During the day, the temperature can change from cool to comfortable to warm to hot.  It just depends on the time of day,  how strong the wind is blowing, what activity you are doing and where you are in the park.  For example, when we did the Mirador Base las Torres hike, we experienced being hot at the start, comfortable as we ascended with occasional wind and had to wear our jackets at the lake where it was much cooler when the clouds rolled in.

How Many Days

Posted park entry fee Rio Serrano entry

The number of days needed at the park depends on what you want to do.  But in all likelihood, it will be dictated by the park pass.  There are two kinds of park passes – a three day and a 10 day that cost more.  To us, a three day park pass was enough to see the entire park without doing the multi day W and O treks.  Most people complete the W trek in five days while the O trek within 10 days. The park accepts credit card payments.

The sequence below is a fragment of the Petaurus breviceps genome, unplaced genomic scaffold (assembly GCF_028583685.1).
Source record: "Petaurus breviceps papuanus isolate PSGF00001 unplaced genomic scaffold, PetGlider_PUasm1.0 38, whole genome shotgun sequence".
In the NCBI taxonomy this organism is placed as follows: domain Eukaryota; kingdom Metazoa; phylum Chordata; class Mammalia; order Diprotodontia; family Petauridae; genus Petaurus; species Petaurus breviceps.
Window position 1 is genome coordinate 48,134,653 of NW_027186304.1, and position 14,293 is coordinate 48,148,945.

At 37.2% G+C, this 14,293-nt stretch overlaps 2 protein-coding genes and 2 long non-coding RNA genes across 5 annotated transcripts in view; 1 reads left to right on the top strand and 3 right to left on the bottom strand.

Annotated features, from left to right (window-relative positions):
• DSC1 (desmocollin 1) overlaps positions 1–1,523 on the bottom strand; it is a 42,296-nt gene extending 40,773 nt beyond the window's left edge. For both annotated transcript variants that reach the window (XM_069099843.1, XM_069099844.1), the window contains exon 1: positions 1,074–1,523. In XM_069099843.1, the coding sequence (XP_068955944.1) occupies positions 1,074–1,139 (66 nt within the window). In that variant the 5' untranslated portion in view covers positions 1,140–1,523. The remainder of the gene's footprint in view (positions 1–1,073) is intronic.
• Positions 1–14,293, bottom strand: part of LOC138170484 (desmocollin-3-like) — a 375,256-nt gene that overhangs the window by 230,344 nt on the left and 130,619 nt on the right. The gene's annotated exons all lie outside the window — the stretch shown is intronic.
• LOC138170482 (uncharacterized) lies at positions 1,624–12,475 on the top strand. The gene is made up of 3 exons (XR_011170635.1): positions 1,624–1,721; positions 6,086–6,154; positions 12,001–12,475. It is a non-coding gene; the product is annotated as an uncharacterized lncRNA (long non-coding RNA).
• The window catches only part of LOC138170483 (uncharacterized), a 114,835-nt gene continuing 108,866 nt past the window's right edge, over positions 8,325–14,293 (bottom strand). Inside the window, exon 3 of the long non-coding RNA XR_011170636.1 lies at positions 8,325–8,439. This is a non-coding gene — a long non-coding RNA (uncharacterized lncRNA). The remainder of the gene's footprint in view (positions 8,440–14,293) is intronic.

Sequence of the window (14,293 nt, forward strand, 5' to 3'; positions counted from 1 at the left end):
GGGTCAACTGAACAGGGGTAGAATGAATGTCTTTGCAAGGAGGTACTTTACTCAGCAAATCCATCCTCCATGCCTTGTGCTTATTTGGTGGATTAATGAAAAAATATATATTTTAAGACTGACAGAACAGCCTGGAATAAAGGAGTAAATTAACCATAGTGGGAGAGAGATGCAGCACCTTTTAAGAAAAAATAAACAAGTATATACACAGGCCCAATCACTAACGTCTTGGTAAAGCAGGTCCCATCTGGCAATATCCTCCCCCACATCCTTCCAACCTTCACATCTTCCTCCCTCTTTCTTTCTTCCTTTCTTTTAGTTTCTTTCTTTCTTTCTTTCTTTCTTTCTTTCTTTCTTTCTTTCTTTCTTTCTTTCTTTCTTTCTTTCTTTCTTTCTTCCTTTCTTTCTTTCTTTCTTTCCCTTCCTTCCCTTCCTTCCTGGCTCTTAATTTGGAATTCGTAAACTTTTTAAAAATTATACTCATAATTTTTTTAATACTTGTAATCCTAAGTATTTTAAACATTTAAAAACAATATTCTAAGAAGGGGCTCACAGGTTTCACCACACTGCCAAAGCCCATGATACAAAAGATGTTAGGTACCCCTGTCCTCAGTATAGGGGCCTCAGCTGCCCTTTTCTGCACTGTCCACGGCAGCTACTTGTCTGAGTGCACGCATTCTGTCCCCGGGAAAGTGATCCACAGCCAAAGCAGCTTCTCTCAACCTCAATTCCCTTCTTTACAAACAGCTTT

Rental Vehicle

As mentioned earlier, a rental vehicle is a must to see most of the park that is accessible by road. Bus Sur has buses that leave for Torres del Paine from Punta Arenas. But the designated stops within the park are limited and would not be practical to walk from one stop to the other to be able to explore.

If you do decide to rent a vehicle, be forewarned that rental costs are on the expensive side (close to $100 per day). An ordinary car can handle the roads in Torres del Paine but a truck or SUV with larger tires would have a smoother ride over the unpaved road.

There are no gas stations within the park as well. So make sure you fill up the vehicle before leaving Punta Arenas. Our host in Rio Serrano did mention that there is a person that sells gas within the community.